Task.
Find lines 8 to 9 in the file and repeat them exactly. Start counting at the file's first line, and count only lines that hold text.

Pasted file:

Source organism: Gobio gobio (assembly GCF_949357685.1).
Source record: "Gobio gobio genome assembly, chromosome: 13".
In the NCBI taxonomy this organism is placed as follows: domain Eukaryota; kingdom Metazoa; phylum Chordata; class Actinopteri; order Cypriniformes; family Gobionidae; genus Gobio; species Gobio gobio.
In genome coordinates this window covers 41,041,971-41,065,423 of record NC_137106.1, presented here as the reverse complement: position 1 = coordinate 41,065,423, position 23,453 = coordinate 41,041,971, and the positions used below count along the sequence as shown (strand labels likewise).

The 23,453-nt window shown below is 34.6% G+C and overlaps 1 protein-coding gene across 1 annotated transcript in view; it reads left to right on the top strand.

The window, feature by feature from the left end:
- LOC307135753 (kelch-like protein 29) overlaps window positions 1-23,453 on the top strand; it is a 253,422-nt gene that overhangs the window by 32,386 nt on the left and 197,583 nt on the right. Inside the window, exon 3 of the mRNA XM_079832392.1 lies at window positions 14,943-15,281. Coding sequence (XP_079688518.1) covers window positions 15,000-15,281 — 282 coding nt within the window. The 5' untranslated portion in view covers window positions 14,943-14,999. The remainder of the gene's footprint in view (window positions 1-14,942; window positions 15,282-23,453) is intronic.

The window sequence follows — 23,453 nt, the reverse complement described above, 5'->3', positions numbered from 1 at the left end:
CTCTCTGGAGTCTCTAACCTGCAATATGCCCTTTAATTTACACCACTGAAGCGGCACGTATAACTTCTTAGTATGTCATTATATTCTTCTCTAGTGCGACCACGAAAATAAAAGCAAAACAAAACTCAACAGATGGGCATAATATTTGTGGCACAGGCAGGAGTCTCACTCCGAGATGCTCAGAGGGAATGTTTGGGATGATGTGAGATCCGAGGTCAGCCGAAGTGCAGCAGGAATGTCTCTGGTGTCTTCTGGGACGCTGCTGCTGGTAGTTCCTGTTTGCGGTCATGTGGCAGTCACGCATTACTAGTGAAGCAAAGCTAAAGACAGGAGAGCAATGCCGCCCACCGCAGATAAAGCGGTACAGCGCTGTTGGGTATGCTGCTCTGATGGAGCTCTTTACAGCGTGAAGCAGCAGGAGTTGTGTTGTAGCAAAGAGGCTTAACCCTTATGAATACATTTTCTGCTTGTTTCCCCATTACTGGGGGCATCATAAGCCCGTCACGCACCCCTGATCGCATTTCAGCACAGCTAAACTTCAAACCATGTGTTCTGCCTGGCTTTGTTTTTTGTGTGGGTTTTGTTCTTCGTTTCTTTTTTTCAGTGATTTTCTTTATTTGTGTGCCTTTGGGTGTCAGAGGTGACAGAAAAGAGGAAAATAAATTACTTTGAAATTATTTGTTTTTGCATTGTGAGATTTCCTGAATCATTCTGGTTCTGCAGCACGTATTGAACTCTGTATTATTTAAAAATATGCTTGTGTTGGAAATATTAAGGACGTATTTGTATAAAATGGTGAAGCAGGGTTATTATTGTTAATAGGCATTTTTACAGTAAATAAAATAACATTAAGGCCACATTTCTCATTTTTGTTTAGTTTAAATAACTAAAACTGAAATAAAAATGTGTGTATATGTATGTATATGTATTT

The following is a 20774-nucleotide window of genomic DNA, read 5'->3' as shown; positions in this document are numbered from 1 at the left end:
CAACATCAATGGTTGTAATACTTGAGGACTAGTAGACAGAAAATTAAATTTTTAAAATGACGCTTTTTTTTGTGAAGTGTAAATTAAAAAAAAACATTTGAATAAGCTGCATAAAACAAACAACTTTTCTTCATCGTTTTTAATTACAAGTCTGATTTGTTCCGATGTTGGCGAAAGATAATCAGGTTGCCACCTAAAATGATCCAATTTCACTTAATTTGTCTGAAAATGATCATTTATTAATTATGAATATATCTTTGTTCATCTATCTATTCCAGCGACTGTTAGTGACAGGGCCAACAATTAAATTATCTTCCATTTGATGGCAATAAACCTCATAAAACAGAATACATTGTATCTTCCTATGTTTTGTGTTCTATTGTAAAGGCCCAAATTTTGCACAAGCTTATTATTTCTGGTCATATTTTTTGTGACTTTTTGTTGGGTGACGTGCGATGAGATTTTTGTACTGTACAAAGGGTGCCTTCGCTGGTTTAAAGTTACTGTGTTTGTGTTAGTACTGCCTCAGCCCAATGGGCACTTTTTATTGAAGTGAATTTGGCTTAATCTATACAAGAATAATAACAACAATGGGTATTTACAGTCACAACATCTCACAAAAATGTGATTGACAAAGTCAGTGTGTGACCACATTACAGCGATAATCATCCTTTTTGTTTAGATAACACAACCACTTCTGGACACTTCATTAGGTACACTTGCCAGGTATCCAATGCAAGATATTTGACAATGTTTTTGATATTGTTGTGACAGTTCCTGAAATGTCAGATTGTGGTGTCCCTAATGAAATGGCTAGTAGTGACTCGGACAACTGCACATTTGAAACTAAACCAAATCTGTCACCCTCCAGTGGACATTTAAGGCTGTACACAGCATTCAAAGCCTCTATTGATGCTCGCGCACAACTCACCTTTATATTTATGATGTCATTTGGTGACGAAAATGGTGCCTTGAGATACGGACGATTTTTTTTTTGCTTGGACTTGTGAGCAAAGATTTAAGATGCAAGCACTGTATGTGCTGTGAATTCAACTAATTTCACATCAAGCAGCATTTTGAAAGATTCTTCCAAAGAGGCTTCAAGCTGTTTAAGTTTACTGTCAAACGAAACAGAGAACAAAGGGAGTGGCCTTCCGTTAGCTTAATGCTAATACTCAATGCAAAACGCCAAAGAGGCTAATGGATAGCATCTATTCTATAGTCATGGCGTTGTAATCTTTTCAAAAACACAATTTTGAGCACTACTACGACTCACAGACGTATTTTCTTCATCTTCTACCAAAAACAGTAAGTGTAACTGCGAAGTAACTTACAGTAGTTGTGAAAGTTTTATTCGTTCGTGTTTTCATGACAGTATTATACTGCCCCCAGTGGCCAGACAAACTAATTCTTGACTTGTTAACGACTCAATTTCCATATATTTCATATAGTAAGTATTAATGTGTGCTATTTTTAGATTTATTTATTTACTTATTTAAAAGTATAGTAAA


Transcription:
The window sequence follows — 23,453 nt, the reverse complement described above, 5'->3', positions numbered from 1 at the left end:
CTCTCTGGAGTCTCTAACCTGCAATATGCCCTTTAATTTACACCACTGAAGCGGCACGTATAACTTCTTAGTATGTCATTATATTCTTCTCTAGTGCGACCACGAAAATAAAAGCAAAACAAAACTCAACAGATGGGCATAATATTTGTGGCACAGGCAGGAGTCTCACTCCGAGATGCTCAGAGGGAATGTTTGGGATGATGTGAGATCCGAGGTCAGCCGAAGTGCAGCAGGAATGTCTCTGGTGTCTTCTGGGACGCTGCTGCTGGTAGTTCCTGTTTGCGGTCATGTGGCAGTCACGCATTACTAGTGAAGCAAAGCTAAAGACAGGAGAGCAATGCCGCCCACCGCAGATAAAGCGGTACAGCGCTGTTGGGTATGCTGCTCTGATGGAGCTCTTTACAGCGTGAAGCAGCAGGAGTTGTGTTGTAGCAAAGAGGCTTAACCCTTATGAATACATTTTCTGCTTGTTTCCCCATTACTGGGGGCATCATAAGCCCGTCACGCACCCCTGATCGCATTTCAGCACAGCTAAACTTCAAACCATGTGTTCTGCCTGGCTTTGTTTTTTGTGTGGGTTTTGTTCTTCGTTTCTTTTTTTCAGTGATTTTCTTTATTTGTGTGCCTTTGGGTGTCAGAGGTGACAGAAAAGAGGAAAATAAATTACTTTGAAATTATTTGTTTTTGCATTGTGAGATTTCCTGAATCATTCTGGTTCTGCAGCACGTATTGAACTCTGTATTATTTAAAAATATGCTTGTGTTGGAAATATTAAGGACGTATTTGTATAAAATGGTGAAGCAGGGTTATTATTGTTAATAGGCATTTTTACAGTAAATAAAATAACATTAAGGCCACATTTCTCATTTTTGTTTAGTTTAAATAACTAAAACTGAAATAAAAATGTGTGTATATGTATGTATATGTATTT